Robin Hood’s Bay is a small seaside resort and fishing village which is rightly a favourite for so many people – it’s easy to use words like “quaint”, “charming”, “delightful”, “picturesque” when describing Yorkshire villages, but “Bay Town”, as it is known locally, although it is strictly a village, is all of these and much, much more. The old part of the village has narrow cobbled streets and visitors are advised to leave their car at the car park above the village atop a steep cliff and descent on foot.
The large beaches (extending around a mile to the north and five miles to the south of the village) are sandy and a fossil hunter’s paradise – but do take care when straying far from the village as the tide can change rapidly and can cut you off beneath a steep cliff.
One of the local pubs hosts a Friday Folk Club with regular artists and special guests from time to time. There’s a small local museum which has all the lowdown on the smugglers as well as lots more information about the history of the village and nearby Fylingdales.
Although Robin Hood’s Bay is a small resort, there’s a lot to see and do within the village, and Whitby is only 5 miles to the north whilst Scarborough is just 15 miles to the south – and the North York Moors start just a mile or so the west. Other coastal villages to visit include Sandsend, Staithes and Runswick Bay. Apart from all the stunning country and coastal walks why not try surfing at Scarborough, Caton Bay or Saltburn?
Robin Hood’s Bay
Robin Hood’s Bay Museum
Old Coastguard Station
Fossil hunting on the beaches
Farsyde Riding Centre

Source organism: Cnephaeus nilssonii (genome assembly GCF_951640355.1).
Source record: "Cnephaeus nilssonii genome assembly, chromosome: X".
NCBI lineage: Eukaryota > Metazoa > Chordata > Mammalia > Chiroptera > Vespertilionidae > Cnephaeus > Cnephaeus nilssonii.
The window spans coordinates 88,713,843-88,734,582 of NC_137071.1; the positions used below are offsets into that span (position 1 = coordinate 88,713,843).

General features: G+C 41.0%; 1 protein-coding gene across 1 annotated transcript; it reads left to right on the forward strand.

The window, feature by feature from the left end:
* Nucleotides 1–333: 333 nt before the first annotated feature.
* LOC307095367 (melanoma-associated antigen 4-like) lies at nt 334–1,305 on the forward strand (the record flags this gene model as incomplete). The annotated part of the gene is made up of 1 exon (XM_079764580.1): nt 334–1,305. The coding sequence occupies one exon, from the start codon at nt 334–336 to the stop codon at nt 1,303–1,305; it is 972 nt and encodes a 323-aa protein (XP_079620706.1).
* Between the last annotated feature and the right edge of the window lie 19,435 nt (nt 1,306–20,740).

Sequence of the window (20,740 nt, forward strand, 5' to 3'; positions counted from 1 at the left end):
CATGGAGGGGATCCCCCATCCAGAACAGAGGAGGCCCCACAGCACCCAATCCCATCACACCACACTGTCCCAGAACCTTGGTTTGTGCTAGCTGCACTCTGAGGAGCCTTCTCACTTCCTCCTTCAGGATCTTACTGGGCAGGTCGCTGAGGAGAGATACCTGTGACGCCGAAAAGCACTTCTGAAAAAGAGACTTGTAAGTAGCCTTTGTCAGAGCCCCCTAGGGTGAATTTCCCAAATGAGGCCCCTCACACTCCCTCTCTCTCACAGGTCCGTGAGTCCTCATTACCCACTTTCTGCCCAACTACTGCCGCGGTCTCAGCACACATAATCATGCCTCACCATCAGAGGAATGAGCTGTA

The Woodcraft Workshop
Church of St Stephen, Fylingdales
Trailways Cycle Hire, Hawkser, Whitby
Falling Fosse Tea Garden
A short drive from Saxon Villa off the Scarborough road is Falling Foss Tea Garden, a small but enchanting tea garden set in the grounds of Midge Hall, a tiny cottage which nestles at the top of the beautiful Falling Foss waterfall.
North Yorkshire Moors Railway
Hop on board the North Yorkshire Moors Railway and enjoy a day filled with vintage charm and amazing scenery on one of the world’s greatest heritage railways.
Captain Cook Memorial Museum
The Museum is in the 17th century house in Grape Lane on Whitby's harbourside where the young James Cook lodged as apprentice. It was here that Cook trained as a seaman and acquired those maritime skills which led to his epic voyages of discovery.
Whitby Museum and Art Gallery
The Museum and the Art Gallery can be found in the beautifully maintained gardens of Pannett Park in the centre of Whitby. The extensive Museum Collections comprise items and artefacts of local and national interest donated over the past 200 years.
Pannett Park Whitby
Pannett Park, a haven of peace and tranquillity and located close to the centre of Whitby in North Yorkshire, is well worth a visit, whichever season of the year. Excellent for family and nature walks.
Old Coastguard Station Robin Hood;s Bay
Robin Hoods Bay is the stunning location of The Old Coastguard Station visitor centre. An exciting and fun filled place to bring all the family for a day out to remember. Explore the history of the bay from the dinosaurs to present day wildlife.
Old St Stephen's Church
A fishermen's church overlooking the sea Likened to an old mariner gazing out to sea, St Stephen's stands majestically on the hillside between Whitby and Ravenscar, overlooking Robin Hood's Bay. Built in 1821, its appearance can be severe but the church resonates with the history of a resilient North Sea fishing community.
Robin Hood's Bay Museum
This small museum in the heart of the village houses fascinating collections and displays of local interest. Entry is FREE.
Perched high on a cliff, it's easy to see why the haunting remains of Whitby Abbey were inspiration for Bram Stoker's gothic tale of 'Dracula'. Just a short climb away from the picturesque Yorkshire seaside town of Whitby. Farsyde Riding Centre Rock-pooling The Woodcraft Workshop Church of St Stephen, Fylingdales Trailways Cycle Hire, Hawkser, Whitby Swell Cinema